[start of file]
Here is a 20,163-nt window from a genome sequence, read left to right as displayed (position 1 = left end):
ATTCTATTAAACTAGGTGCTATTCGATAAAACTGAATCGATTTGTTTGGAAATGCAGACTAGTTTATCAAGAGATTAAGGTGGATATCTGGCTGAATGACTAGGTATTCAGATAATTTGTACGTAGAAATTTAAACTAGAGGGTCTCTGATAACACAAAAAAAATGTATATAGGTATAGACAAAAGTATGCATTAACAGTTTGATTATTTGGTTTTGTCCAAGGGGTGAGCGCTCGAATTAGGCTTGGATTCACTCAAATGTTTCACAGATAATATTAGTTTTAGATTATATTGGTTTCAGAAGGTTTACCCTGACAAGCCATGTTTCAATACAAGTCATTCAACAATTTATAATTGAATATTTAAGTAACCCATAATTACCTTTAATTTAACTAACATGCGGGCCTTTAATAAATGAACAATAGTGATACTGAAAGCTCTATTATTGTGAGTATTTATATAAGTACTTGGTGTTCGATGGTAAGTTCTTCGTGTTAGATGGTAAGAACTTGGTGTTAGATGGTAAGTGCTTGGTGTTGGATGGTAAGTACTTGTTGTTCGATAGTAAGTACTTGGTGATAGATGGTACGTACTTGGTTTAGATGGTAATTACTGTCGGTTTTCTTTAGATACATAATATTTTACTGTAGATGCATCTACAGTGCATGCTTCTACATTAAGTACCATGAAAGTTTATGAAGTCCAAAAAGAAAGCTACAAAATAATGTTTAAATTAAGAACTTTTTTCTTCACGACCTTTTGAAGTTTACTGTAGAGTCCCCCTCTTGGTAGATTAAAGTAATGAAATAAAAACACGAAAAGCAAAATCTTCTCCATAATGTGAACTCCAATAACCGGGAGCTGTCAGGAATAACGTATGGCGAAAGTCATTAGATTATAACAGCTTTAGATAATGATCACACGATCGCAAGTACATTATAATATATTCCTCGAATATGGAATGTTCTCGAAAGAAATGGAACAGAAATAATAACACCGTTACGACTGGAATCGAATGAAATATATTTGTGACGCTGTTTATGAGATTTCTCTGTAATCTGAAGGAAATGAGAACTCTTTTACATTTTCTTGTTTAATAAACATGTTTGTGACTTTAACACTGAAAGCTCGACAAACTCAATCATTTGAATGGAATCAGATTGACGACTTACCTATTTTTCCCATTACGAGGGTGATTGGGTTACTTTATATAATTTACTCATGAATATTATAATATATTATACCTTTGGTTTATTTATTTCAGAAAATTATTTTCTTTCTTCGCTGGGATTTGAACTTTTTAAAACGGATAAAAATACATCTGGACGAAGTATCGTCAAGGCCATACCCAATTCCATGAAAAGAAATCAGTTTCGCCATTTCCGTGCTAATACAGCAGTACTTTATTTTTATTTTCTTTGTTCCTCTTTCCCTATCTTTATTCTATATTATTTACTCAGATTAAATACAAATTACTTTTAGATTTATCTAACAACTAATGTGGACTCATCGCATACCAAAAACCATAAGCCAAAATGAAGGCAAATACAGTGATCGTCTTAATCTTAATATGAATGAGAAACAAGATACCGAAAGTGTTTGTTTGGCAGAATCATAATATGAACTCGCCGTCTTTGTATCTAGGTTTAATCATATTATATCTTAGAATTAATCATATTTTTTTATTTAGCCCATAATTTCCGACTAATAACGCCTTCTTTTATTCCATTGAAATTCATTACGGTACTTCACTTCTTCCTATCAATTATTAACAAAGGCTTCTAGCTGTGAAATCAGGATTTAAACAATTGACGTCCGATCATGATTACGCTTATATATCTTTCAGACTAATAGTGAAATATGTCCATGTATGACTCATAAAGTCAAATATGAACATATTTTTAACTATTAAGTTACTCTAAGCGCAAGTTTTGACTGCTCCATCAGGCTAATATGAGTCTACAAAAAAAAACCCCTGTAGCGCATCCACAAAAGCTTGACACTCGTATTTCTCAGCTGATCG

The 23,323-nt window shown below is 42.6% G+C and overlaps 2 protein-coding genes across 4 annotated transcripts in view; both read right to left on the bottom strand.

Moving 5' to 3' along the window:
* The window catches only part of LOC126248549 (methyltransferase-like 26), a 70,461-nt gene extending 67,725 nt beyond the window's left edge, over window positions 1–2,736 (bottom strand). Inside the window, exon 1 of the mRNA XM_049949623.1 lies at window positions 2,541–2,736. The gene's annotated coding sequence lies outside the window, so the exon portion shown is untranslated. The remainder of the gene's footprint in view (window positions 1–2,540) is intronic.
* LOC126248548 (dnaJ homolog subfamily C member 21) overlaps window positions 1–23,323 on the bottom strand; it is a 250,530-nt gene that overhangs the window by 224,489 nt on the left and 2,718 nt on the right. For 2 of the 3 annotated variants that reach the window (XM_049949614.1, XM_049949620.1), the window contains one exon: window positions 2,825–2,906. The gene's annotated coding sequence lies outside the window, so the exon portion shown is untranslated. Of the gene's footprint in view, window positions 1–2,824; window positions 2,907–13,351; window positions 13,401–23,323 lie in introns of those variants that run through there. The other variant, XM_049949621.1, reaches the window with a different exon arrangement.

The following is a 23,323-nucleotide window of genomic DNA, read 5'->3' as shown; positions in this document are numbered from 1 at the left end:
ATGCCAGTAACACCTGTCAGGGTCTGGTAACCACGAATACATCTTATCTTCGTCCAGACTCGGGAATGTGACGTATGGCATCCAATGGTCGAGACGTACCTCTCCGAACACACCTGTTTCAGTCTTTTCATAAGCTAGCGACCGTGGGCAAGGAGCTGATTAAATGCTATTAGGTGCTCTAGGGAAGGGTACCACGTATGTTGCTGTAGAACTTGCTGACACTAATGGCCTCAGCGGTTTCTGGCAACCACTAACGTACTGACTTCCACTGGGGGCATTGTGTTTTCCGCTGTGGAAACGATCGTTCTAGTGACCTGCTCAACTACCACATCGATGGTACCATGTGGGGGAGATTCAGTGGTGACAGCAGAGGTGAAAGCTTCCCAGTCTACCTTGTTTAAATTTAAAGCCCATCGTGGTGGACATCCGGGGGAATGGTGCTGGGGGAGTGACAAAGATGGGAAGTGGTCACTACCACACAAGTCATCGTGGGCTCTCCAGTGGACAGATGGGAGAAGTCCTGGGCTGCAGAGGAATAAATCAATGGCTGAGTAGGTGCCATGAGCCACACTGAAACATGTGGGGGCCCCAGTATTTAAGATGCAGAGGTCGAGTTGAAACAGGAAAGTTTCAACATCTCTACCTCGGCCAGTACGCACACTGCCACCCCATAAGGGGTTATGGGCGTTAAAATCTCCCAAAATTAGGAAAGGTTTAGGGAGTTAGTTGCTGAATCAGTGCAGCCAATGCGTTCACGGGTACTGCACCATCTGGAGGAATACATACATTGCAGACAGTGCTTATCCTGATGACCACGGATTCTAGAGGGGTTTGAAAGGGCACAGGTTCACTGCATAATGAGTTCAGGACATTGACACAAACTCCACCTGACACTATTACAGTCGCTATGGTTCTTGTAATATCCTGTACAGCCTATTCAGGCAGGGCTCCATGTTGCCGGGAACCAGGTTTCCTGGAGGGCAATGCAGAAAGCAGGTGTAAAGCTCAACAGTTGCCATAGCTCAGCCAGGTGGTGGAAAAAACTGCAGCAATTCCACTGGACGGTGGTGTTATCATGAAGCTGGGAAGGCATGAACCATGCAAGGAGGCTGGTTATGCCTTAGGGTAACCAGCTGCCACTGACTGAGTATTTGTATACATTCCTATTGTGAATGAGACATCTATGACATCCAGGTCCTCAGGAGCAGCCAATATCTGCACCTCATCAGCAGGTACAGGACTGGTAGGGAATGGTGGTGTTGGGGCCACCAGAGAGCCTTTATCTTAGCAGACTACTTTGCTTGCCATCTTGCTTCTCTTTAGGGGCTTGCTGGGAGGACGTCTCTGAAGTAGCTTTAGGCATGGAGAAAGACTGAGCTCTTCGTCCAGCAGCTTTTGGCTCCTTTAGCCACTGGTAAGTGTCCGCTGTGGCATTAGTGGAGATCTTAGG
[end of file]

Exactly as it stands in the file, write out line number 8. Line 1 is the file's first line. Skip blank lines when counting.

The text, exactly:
ATGCCAGTAACACCTGTCAGGGTCTGGTAACCACGAATACATCTTATCTTCGTCCAGACTCGGGAATGTGACGTATGGCATCCAATGGTCGAGACGTACCTCTCCGAACACACCTGTTTCAGTCTTTTCATAAGCTAGCGACCGTGGGCAAGGAGCTGATTAAATGCTATTAGGTGCTCTAGGGAAGGGTACCACGTATGTTGCTGTAGAACTTGCTGACACTAATGGCCTCAGCGGTTTCTGGCAACCACTAACGTACTGACTTCCACTGGGGGCATTGTGTTTTCCGCTGTGGAAACGATCGTTCTAGTGACCTGCTCAACTACCACATCGATGGTACCATGTGGGGGAGATTCAGTGGTGACAGCAGAGGTGAAAGCTTCCCAGTCTACCTTGTTTAAATTTAAAGCCCATCGTGGTGGACATCCGGGGGAATGGTGCTGGGGGAGTGACAAAGATGGGAAGTGGTCACTACCACACAAGTCATCGTGGGCTCTCCAGTGGACAGATGGGAGAAGTCCTGGGCTGCAGAGGAATAAATCAATGGCTGAGTAGGTGCCATGAGCCACACTGAAACATGTGGGGGCCCCAGTATTTAAGATGCAGAGGTCGAGTTGAAACAGGAAAGTTTCAACATCTCTACCTCGGCCAGTACGCACACTGCCACCCCATAAGGGGTTATGGGCGTTAAAATCTCCCAAAATTAGGAAAGGTTTAGGGAGTTAGTTGCTGAATCAGTGCAGCCAATGCGTTCACGGGTACTGCACCATCTGGAGGAATACATACATTGCAGACAGTGCTTATCCTGATGACCACGGATTCTAGAGGGGTTTGAAAGGGCACAGGTTCACTGCATAATGAGTTCAGGACATTGACACAAACTCCACCTGACACTATTACAGTCGCTATGGTTCTTGTAATATCCTGTACAGCCTATTCAGGCAGGGCTCCATGTTGCCGGGAACCAGGTTTCCTGGAGGGCAATGCAGAAAGCAGGTGTAAAGCTCAACAGTTGCCATAGCTCAGCCAGGTGGTGGAAAAAACTGCAGCAATTCCACTGGACGGTGGTGTTATCATGAAGCTGGGAAGGCATGAACCATGCAAGGAGGCTGGTTATGCCTTAGGGTAACCAGCTGCCACTGACTGAGTATTTGTATACATTCCTATTGTGAATGAGACATCTATGACATCCAGGTCCTCAGGAGCAGCCAATATCTGCACCTCATCAGCAGGTACAGGACTGGTAGGGAATGGTGGTGTTGGGGCCACCAGAGAGCCTTTATCTTAGCAGACTACTTTGCTTGCCATCTTGCTTCTCTTTAGGGGCTTGCTGGGAGGACGTCTCTGAAGTAGCTTTAGGCATGGAGAAAGACTGAGCTCTTCGTCCAGCAGCTTTTGGCTCCTTTAGCCACTGGTAAGTGTCCGCTGTGGCATTAGTGGAGATCTTAGG